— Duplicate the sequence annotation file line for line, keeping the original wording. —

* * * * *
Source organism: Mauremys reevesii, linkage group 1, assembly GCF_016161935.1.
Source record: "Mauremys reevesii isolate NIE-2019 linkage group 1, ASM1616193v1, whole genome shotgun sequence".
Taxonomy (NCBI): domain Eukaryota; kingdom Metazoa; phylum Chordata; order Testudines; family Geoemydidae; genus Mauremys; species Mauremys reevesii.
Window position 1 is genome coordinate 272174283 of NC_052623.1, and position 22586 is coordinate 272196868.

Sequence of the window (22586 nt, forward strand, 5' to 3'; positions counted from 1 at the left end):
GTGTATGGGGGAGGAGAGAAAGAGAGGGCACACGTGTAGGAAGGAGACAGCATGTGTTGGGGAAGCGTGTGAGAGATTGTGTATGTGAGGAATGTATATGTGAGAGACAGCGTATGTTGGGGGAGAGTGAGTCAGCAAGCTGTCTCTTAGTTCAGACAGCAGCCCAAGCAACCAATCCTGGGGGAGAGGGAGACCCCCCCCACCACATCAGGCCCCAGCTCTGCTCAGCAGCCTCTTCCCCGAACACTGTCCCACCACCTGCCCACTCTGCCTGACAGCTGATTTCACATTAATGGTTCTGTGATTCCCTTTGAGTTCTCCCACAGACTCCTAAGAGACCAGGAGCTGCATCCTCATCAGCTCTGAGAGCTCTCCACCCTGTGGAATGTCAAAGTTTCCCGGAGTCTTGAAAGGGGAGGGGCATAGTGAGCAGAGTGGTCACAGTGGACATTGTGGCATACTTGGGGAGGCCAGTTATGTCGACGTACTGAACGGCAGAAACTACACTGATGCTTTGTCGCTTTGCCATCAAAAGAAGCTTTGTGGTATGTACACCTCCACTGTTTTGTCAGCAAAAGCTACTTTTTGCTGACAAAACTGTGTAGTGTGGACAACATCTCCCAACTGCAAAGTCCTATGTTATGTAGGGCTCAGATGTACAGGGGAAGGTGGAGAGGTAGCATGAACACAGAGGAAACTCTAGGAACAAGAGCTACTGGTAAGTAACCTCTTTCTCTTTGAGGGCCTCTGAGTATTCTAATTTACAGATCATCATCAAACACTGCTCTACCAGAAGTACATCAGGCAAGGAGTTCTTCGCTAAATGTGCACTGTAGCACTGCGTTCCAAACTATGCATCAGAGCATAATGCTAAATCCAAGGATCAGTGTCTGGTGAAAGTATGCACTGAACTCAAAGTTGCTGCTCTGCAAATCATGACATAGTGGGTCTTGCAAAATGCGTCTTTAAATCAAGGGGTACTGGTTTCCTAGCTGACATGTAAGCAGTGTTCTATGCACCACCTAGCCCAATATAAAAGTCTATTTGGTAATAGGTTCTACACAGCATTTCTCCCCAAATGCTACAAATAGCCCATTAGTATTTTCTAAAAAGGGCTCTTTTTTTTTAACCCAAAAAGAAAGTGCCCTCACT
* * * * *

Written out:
Source organism: Mauremys reevesii, linkage group 1, assembly GCF_016161935.1.
Source record: "Mauremys reevesii isolate NIE-2019 linkage group 1, ASM1616193v1, whole genome shotgun sequence".
Taxonomy (NCBI): domain Eukaryota; kingdom Metazoa; phylum Chordata; order Testudines; family Geoemydidae; genus Mauremys; species Mauremys reevesii.
Window position 1 is genome coordinate 272174283 of NC_052623.1, and position 22586 is coordinate 272196868.

Sequence of the window (22586 nt, forward strand, 5' to 3'; positions counted from 1 at the left end):
GTGTATGGGGGAGGAGAGAAAGAGAGGGCACACGTGTAGGAAGGAGACAGCATGTGTTGGGGAAGCGTGTGAGAGATTGTGTATGTGAGGAATGTATATGTGAGAGACAGCGTATGTTGGGGGAGAGTGAGTCAGCAAGCTGTCTCTTAGTTCAGACAGCAGCCCAAGCAACCAATCCTGGGGGAGAGGGAGACCCCCCCCACCACATCAGGCCCCAGCTCTGCTCAGCAGCCTCTTCCCCGAACACTGTCCCACCACCTGCCCACTCTGCCTGACAGCTGATTTCACATTAATGGTTCTGTGATTCCCTTTGAGTTCTCCCACAGACTCCTAAGAGACCAGGAGCTGCATCCTCATCAGCTCTGAGAGCTCTCCACCCTGTGGAATGTCAAAGTTTCCCGGAGTCTTGAAAGGGGAGGGGCATAGTGAGCAGAGTGGTCACAGTGGACATTGTGGCATACTTGGGGAGGCCAGTTATGTCGACGTACTGAACGGCAGAAACTACACTGATGCTTTGTCGCTTTGCCATCAAAAGAAGCTTTGTGGTATGTACACCTCCACTGTTTTGTCAGCAAAAGCTACTTTTTGCTGACAAAACTGTGTAGTGTGGACAACATCTCCCAACTGCAAAGTCCTATGTTATGTAGGGCTCAGATGTACAGGGGAAGGTGGAGAGGTAGCATGAACACAGAGGAAACTCTAGGAACAAGAGCTACTGGTAAGTAACCTCTTTCTCTTTGAGGGCCTCTGAGTATTCTAATTTACAGATCATCATCAAACACTGCTCTACCAGAAGTACATCAGGCAAGGAGTTCTTCGCTAAATGTGCACTGTAGCACTGCGTTCCAAACTATGCATCAGAGCATAATGCTAAATCCAAGGATCAGTGTCTGGTGAAAGTATGCACTGAACTCAAAGTTGCTGCTCTGCAAATCATGACATAGTGGGTCTTGCAAAATGCGTCTTTAAATCAAGGGGTACTGGTTTCCTAGCTGACATGTAAGCAGTGTTCTATGCACCACCTAGCCCAATATAAAAGTCTATTTGGTAATAGGTTCTACACAGCATTTCTCCCCAAATGCTACAAATAGCCCATTAGTATTTTCTAAAAAGGGCTCTTTTTTTTTAACCCAAAAAGAAAGTGCCCTCACT